• To exploit this, the EsteemAudit code puts the 0xb2-7 size controlled data as the source argument of memcpy, and overflowed key_object pointer with a fixed address 0x080190dc, which is an address of data section of gpkcsp.dll.
  • After triggering the memcpy path to complete the overflow, the exploiter puts user-controlled data in that global variable at a fixed address 0x080190d8 in data section, and then triggers gpkcsp!ReleaseProvider to release the C++ object key_object to get control over EIP. Finally, the SharedUserData technique is used to call VirtualProtect by syscall with number 0x8f and the first stage shellcode is executed.
  • The exploit uses the SharedUserData technique to call KiFastSystemCall to execute VirtualProtect and make the memory 0x080180d8 writable and executable, and to execute the shellcode at address 0x08019148. At this point the exploit has completed the first stage.


Heap Overflow
A heap overflow is a type of buffer overflow that occurs in the heap data area. Heap overflows are exploitable in a different manner to that of stack-based overflows. Memory on the heap is dynamically allocated by the application at run-time and typically contains program data. Exploitation is performed by corrupting this data in specific ways to cause the application to overwrite internal structures such as linked list pointers.

gpkcsp!MyCPAquireContext
The "MyCPAcquireContext()" function is used to set up the Windows Cryptographic Service Providers (CSP) context. It reads the data from the Smart Card and sets the value of the fields of the CSP context structure. If the data read from the Smart Card is overlarge, the field buffer used by CSP context structure overflows and overwrites another field, eventually enabling arbitrary code execution.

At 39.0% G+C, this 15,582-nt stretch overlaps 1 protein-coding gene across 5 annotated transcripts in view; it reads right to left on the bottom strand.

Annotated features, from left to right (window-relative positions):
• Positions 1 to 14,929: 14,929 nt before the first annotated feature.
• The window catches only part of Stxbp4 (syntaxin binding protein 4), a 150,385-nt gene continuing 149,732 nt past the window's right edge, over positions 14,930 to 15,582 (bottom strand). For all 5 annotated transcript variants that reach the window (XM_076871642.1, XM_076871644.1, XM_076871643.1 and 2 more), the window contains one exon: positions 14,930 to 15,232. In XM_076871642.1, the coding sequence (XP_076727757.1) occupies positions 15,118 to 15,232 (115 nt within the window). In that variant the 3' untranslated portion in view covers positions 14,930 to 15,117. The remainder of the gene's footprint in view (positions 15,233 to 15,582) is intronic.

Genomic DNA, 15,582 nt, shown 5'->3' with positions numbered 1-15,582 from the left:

gpkcsp.dll
Gemplus Cryptographic Service Provider.
gpkcsp.dll is statically linked to the following files:
  • Msvcrt.dll
  • WinSCard.dll
  • SCARDDLG.dll
  • USER32.dll
  • ADVAPI32.dll
  • KERNEL32.dll
This means that when gpkcsp.dll is loaded, the above files are automatically loaded too. If one of these files is corrupted or missing, gpkcsp.dll won't be loaded.

Exported Functions List
The following functions are exported by this dll:
CPAcquireContext CPCreateHash CPDecrypt CPDeriveKey
CPDestroyHash CPDestroyKey CPEncrypt CPExportKey
CPGenKey CPGenRandom CPGetHashParam CPGetKeyParam
CPGetProvParam CPGetUserKey CPHashData CPHashSessionKey
CPImportKey CPReleaseContext CPSetHashParam CPSetKeyParam
CPSetProvParam CPSignHash CPVerifySignature DllMain